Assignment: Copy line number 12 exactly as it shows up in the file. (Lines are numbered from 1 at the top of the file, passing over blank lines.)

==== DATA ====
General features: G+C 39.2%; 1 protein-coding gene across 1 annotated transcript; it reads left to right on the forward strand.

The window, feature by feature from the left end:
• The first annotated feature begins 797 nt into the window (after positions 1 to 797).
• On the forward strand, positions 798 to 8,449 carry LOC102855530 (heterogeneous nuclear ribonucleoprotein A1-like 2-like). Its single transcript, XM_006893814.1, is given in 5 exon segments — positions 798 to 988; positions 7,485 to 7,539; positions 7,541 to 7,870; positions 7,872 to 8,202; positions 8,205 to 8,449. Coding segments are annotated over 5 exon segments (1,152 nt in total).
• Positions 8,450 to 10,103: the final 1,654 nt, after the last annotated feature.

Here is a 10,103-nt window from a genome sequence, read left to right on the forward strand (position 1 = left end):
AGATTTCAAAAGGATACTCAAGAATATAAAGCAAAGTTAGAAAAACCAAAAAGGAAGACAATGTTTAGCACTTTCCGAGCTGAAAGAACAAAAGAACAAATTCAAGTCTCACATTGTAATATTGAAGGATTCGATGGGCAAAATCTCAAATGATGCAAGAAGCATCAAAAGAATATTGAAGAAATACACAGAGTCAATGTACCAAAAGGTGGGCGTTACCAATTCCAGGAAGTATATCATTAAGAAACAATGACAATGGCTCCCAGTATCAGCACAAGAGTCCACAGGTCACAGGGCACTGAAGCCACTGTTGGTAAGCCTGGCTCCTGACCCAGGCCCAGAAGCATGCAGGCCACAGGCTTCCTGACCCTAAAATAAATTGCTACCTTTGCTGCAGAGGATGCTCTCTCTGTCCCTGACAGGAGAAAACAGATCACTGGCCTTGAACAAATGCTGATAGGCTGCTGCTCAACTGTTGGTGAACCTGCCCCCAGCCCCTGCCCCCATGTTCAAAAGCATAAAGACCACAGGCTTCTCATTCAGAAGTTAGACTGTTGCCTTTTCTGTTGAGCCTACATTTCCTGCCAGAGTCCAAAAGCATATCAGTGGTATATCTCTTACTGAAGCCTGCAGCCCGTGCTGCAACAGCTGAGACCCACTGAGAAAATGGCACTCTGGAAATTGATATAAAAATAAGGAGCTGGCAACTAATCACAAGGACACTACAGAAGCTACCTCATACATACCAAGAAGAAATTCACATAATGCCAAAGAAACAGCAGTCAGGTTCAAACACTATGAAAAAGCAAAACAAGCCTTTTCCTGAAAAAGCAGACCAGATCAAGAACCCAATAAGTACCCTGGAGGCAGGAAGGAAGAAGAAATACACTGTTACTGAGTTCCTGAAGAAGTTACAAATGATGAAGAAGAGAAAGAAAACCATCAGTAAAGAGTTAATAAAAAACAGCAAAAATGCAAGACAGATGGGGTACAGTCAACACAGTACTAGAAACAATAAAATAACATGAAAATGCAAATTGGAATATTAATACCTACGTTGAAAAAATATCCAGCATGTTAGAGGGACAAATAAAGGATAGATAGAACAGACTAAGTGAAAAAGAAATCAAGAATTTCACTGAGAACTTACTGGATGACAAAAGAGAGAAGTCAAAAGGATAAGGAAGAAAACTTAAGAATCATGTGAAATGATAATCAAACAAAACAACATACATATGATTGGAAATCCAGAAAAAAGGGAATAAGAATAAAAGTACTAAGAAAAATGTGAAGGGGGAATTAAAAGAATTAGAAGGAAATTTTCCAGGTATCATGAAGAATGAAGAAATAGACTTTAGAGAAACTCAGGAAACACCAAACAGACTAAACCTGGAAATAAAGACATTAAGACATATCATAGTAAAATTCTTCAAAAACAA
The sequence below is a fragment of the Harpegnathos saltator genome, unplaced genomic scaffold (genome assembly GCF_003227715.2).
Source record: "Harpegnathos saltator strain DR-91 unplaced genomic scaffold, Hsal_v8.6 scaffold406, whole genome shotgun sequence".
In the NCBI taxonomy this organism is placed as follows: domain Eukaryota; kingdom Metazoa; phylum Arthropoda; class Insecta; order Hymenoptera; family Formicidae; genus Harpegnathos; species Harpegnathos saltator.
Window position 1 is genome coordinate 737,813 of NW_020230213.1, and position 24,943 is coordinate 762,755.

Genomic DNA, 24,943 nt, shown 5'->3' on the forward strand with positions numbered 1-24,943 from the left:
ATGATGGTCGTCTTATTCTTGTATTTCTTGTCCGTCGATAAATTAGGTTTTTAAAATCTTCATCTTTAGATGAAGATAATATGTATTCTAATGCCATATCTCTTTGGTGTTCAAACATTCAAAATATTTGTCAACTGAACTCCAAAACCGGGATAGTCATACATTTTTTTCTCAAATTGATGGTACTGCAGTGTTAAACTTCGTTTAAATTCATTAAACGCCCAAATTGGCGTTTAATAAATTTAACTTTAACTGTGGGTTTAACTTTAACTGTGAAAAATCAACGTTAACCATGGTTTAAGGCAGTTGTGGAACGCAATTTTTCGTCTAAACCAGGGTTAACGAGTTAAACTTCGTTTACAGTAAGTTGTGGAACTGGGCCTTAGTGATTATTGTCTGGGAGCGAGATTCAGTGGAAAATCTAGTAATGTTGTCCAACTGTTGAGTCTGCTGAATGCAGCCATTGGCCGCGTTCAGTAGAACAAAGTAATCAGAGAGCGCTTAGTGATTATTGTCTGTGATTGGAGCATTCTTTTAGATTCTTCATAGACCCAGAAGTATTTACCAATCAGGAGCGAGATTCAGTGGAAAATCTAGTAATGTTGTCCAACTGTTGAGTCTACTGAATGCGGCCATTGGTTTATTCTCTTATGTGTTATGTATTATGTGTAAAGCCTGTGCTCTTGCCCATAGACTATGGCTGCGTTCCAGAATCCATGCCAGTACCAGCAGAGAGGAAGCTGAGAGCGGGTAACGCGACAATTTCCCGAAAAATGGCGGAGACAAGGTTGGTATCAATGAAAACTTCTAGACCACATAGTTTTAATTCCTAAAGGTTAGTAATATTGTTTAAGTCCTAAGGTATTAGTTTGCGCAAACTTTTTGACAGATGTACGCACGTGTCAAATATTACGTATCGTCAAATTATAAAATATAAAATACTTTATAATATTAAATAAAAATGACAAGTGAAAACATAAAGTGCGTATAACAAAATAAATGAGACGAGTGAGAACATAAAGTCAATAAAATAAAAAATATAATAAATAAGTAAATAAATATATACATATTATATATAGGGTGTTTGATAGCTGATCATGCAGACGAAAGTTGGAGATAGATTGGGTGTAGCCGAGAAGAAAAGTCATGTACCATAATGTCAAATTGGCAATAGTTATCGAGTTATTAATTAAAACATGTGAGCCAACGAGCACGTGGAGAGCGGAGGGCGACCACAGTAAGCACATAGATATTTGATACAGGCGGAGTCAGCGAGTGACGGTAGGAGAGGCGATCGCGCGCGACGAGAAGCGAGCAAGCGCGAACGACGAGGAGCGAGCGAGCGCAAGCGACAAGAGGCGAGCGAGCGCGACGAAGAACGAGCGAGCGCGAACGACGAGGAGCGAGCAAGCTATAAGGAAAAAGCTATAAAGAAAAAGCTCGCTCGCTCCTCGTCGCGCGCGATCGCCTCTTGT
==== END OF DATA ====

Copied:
Genomic DNA, 24,943 nt, shown 5'->3' on the forward strand with positions numbered 1-24,943 from the left: